Darkness at Daybreak
Author: Dr. Nandasiri Jasenthuliyana, Reviewed by Namel Weeramuni (Sunday Island)
“Politics is a dirty game”. That’s only a saying. The tenet of politics should be service and sacrifice. Though it is the expected postulation of politics, what it had degenerated into today, I feel, is implied and demonstrated very well and impartially in a balanced tone in Dr. Nandasiri Jasenthuliyana’s book titled “Darkness at Daybreak.” He calls it an essay about the Assembly of our Nation or the Parliament from the past to the present. The title of the book symbolically expresses what exactly the state of our governing organ, the Parliament, had been and how it had functioned since its commencement; or in other words from the time that we gained Independence in 1948 and switched to an elected representative governing system termed a parliamentary democracy.
Jasentuliyana writes very briefly on the whole course of the governance of the island from the time of Vijaya’s arrival in 544 as recorded in Mahavansa and from that time onwards when the British subjugated the whole country in 1815 having ousted in 1796 the Dutch who controlled the low country regions, and then ruled such regions that were under them until they were able to capture the last ruler of the country, Sri Wickrama Rajasinghe, and sent him away as prisoner after having the “Kandyan Convention signed seceding power to the British.”
He then deals with the background of how the process progressed prior to self-government in 1948. There were two important periods in between, firstly adapting to the requirements of the Colebrooke Commission Report in 1933, which Jasenthuliyana terms as first taste of representative government; and secondly adhering to the recommendations of the Donoughmore Commission of 1927 and its implementation in 1931. This was a “major turning point in the island’s political development”, with the receipt of universal suffrage, which even a number of European countries did not enjoy at the time, particularly until the Second World War was over. Actually, in our country, it had been an experiment as well as a training ground the British introduced for participatory elections and thereby for a democratic process.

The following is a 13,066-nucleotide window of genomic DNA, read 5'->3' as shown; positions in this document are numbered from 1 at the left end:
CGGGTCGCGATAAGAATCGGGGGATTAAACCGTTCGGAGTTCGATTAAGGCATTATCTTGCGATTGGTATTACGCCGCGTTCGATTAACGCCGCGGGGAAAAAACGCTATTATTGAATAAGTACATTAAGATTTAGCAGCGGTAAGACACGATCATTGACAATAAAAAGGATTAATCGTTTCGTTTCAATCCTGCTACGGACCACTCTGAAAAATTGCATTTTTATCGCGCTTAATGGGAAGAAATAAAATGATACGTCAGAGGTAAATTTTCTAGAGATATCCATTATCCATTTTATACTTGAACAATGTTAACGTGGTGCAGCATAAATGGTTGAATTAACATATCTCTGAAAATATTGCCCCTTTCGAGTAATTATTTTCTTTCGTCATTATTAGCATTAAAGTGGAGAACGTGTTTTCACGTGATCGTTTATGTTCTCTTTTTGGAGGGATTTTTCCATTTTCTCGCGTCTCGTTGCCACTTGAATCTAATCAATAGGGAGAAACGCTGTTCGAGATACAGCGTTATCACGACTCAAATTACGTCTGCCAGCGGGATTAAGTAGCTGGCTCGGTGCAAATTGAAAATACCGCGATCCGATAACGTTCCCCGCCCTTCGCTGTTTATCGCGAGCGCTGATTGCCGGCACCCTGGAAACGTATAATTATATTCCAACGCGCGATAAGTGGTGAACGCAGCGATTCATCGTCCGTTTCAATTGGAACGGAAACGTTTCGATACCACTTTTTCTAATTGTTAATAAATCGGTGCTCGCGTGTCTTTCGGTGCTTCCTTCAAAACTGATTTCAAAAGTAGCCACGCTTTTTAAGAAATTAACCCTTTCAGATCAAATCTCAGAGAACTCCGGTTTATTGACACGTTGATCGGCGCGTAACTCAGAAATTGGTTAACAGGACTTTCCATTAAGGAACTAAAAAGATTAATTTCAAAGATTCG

After dealing with the events until the receipt of independence, but prior to it being realized, in 1947 a general elections was held to elect the first Parliament. The United National Party, under the leadership of D. S. Sennanayake, which won 42 seats, was unable to obtain a majority in the 101-member House that included six appointed MPs to represent unrepresented interests in the country. With the support of the appointed members and an arrangement with the All Ceylon Tamil Congress of G. G. Ponnambalam which had seven seats, D. S. Sennanayake became the first prime minister of the first Parliament after independence.
Since 1947, Jasenthuliyana elaborates on the 15 general elections that were held and the referendum of JR Jayewardene until 2015 as well as the presidential elections that followed the second new constitution of the Republic of Sri Lanka coming into effect in 1978. “This new phase, accentuated by the Presidential System of governance and the civil war, represents an authoritarian political culture of the new regimes that emerged following the 1977 elections. It is a phase marked by increasing levels of political violence, bribery, corruption, unparliamentary and undemocratic conduct,” he says.